Should half our churchmen bear a spite
To one so loving of the light
The bigot needs must bear a spite
To priests so faithful to the light.
Tennyson sets out to persuade Maurice to leave the 'noise and smoke of town' for Freshwater, where the poet watches the
'twilight falling brown'.
Maurice could enjoy the garden and the delights of a civilised dinner table with
'honest talk and wholesome wine' and no 'scandal'. In a poem written
much later, in 1889, Tennyson told Mary Boyle to 'change our dark Queen-city' and her
'realm of sound and smoke' for a clear sky, the call of the
cuckoo and 'the elm tree's ruddy-hearted blossom-flake . . . fluttering down'.
Local friends were of great importance in providing stimulation for the poet, who was easily bored and often restless. Fossil hunting was a popular
pursuit at the time, and the scientist, Dr Robert Mann, and the rector of Brighstone, Mr Fox, were both happy to instruct him. Other friends began to
buy or build houses near Farringford. On expeditions to London, Tennyson often stayed at
Little Holland House in Kensington, home of Sara and Thoby
Prinsep and a palace of 'high art'. Sara Prinsep was one of the talented and lively Pattle sisters, daughters of James Pattle, an Indian civil servant. The Tennysons knew another of the Pattle sisters,
Julia Margaret Cameron, wife of Charles Hay Cameron. The Camerons first rented lodgings in Freshwater in 1857, and then, in 1860, bought two houses and knocked them together to form Dimbola. It was there that Julia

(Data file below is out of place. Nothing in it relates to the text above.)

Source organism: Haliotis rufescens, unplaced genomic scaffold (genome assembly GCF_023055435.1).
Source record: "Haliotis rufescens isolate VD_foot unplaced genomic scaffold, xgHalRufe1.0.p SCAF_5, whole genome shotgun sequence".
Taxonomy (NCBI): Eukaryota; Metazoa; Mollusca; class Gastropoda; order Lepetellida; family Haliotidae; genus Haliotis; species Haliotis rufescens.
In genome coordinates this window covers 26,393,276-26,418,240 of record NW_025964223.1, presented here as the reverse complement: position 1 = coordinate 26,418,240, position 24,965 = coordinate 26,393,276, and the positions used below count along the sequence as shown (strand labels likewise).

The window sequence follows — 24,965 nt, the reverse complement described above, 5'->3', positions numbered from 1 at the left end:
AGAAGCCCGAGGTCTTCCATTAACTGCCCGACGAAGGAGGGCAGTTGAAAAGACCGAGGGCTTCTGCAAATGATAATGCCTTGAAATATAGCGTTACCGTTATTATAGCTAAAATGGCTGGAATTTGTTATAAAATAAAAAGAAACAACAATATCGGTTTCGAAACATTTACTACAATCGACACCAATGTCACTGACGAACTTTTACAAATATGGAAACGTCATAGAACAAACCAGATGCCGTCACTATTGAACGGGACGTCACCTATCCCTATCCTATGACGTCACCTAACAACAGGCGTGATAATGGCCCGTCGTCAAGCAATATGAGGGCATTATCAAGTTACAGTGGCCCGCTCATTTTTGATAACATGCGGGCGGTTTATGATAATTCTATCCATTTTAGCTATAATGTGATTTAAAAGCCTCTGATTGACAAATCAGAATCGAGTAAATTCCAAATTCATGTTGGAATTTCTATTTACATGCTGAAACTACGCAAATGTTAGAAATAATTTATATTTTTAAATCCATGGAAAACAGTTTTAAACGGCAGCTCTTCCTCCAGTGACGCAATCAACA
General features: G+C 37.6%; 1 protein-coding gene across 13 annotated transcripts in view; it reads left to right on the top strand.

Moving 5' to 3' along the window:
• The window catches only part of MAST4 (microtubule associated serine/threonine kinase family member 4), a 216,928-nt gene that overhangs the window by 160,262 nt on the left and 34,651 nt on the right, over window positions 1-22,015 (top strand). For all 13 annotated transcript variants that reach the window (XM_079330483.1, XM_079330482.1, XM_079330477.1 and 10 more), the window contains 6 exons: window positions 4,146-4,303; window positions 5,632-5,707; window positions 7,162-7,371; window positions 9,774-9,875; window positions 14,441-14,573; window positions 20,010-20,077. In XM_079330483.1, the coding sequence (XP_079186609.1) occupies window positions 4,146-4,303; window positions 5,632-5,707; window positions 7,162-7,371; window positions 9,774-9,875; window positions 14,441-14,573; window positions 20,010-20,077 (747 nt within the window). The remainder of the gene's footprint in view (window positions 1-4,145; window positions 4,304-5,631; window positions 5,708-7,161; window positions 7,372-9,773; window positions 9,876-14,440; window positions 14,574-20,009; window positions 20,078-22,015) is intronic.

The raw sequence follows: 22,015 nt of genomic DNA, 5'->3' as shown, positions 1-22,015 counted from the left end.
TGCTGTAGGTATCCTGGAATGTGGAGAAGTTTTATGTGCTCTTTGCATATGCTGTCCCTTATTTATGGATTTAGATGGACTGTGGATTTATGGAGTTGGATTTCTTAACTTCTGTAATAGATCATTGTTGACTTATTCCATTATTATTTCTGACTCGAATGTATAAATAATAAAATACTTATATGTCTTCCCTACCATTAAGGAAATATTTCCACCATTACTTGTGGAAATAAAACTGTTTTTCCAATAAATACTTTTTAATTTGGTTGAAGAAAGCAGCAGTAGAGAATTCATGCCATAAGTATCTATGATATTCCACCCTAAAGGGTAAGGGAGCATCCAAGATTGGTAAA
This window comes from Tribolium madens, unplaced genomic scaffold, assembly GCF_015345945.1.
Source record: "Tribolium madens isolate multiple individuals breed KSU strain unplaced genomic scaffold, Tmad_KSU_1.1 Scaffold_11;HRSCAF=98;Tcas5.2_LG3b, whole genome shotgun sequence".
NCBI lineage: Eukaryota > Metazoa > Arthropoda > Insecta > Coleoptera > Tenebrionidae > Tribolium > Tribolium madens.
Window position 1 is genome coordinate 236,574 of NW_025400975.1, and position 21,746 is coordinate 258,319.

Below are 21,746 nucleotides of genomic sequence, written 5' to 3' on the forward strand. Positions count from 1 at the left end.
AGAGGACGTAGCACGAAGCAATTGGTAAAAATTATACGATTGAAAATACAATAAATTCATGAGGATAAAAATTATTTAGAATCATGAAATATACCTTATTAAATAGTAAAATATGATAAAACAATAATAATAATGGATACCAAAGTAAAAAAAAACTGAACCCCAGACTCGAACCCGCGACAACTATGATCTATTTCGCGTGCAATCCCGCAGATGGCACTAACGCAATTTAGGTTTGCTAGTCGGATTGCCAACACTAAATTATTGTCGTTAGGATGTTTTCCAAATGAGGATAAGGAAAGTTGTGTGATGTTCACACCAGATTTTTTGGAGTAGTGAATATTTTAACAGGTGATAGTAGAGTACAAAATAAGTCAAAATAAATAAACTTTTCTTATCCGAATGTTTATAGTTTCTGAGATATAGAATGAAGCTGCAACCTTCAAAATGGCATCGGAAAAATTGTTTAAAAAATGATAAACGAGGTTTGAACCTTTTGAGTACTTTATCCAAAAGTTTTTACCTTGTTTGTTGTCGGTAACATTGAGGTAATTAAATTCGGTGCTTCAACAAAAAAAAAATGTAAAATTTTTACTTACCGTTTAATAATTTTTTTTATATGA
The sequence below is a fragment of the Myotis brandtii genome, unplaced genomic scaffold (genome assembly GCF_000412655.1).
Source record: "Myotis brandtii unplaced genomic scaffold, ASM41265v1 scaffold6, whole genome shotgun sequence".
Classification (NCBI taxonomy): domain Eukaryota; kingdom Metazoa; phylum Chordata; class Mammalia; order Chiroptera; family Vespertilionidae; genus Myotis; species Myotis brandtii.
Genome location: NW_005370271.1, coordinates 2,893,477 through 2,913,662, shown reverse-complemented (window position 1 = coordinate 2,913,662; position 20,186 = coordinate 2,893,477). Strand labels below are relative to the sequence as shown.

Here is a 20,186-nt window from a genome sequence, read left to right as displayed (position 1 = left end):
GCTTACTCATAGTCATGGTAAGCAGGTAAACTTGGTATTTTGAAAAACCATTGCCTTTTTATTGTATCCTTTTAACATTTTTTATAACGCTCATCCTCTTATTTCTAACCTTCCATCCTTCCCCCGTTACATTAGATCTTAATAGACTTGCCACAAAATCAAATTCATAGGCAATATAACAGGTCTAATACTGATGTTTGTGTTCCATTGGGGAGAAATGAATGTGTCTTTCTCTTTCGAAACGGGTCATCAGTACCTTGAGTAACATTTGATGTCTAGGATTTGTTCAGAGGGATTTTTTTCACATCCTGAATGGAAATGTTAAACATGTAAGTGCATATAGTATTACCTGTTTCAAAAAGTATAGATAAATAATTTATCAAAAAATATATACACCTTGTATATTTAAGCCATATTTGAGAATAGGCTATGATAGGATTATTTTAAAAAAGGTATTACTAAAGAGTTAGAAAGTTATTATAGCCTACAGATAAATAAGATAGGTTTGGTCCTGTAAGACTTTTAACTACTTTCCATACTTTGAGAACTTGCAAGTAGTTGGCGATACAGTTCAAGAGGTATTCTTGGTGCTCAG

Margaret learnt photography, and there are many stories of her pursuit of famous men in the exercise of her art, including, of course, her neighbour and his guests. The Camerons and the Tennysons, parents and children, were
constantly visiting each other for more than a decade.
Through the Prinseps, Tennyson met the artist,
George Frederic Watts, who first painted him in 1858 at Little Holland House, the
painter's home for many years. Watts and Tennyson were good friends and, while a guest at Dimbola in 1862, Watts completed a portrait of Emily Tennyson
. He then began on another of her husband. Work continued into 1863 on two, almost identical, heads, one, now in the National Portrait
Gallery, the other exhibited here from a private collection these show Tennyson surrounded with laurel leaves, a distant glimpse of the white foam on the beach behind him. In 1864, the artist brought his teenage wife Ellen Terry to Farringford.
When the Prinseps were about to lose their home at Little Holland House, Watts commissioned the architect,
Philip Webb, to build a house, The Briary,